Gas crunch eases in Europe — but the respite might not last
Natural gas and electricity prices in Europe have plunged from summer peaks thanks to mild weather and a monthslong scramble to fill gas storage ahead of winter and replace Russian supplies during the war in Ukraine. It’s a welcome respite after Russia slashed natural gas flows, triggering an energy crisis that has fueled record inflation and a looming recession.
Yet experts warn it’s too soon to exhale, even as European governments roll out relief packages for people struggling with high utility bills and work on longer-term ways to contain volatile gas and electricity prices that have shrunk household budgets and forced some businesses to shut down.
Uncertainties include not only the weather but how responsive people will be to appeals to turn down their heating and how much demand there will be from Asian economies for scarce energy supplies. And the war a few hours east is a cauldron of possible unpleasant surprises that could cut energy supplies needed for electricity, heating and factory work and send prices sharply higher.
Persistent unknowns are leaving energy-intensive businesses jittery. They are appealing to governments to help them and their customers weather the energy storm so that disruptions in supplies of everything from glass to plastics to clean hospital sheets do not cascade through the economy.
“We must remember that we are still in a tense situation — an economic war between the European Union and Russia in which Russia has weaponized energy supplies,” said Agata Loskot-Strachota, an energy policy expert at the Center for Eastern Studies in Warsaw, Poland.
The good news is natural gas prices on Europe’s TTF benchmark fell on Monday below 100 euros (dollars) per megawatt-hour for the first time since June, a 70% drop from late August highs of nearly 350 euros per megawatt-hour. Electricity prices also fell.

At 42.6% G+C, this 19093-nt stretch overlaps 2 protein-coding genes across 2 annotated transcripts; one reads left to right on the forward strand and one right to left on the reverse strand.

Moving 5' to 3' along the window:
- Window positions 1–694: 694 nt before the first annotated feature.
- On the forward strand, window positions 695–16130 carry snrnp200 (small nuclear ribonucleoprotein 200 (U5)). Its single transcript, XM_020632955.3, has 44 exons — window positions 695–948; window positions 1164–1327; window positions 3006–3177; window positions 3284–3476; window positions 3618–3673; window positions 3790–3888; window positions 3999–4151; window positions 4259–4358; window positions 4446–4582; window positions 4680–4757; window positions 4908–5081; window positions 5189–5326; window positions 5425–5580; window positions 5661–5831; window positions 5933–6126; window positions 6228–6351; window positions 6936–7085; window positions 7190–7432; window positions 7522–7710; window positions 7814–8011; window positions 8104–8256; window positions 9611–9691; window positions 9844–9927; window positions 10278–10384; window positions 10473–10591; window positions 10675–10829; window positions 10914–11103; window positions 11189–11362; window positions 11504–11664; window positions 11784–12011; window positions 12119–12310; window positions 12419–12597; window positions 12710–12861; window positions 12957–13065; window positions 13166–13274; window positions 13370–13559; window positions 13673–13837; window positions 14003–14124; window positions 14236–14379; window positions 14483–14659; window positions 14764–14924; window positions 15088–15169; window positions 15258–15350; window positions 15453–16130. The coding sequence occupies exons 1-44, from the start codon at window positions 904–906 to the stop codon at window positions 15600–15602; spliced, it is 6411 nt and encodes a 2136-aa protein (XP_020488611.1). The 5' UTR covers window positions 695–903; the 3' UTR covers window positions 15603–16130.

While analysts say lower gas prices are allowing European fertilizer producers to restart operations, there’s no sense of relief for business owners like Sven Paar. His commercial laundry in the German town of Wallduern will use around 30,000 euros worth of natural gas this year to run 12 heavy-duty machines that can wash eight tons of hospital and hotel bedsheets and restaurant tablecloths each day.
His local utility says the bill is rising to 165,000 euros next year. On top of that, Paar says he’s unsettled by a lack of clarity from the German government on whether laundries like his would be considered essential to the economy and spared cutbacks in case of state-imposed rationing. Reports that the utility regulator is working on sorting out the question aren’t enough.
“The problem is, everyone has heard something, and just hearing something doesn’t bring me any planning security,” he said. A letter he sent to the regulator went unanswered.
“That’s the problem, you hope every day that you don’t get a call from someone that says, ‘Tomorrow you aren’t getting any gas,’” he said.
Germany’s hospital association has taken up the issue on behalf of laundries like his, saying hospitals have mostly outsourced their laundry services and would run out of sheets and surgical drapes within a few days without them.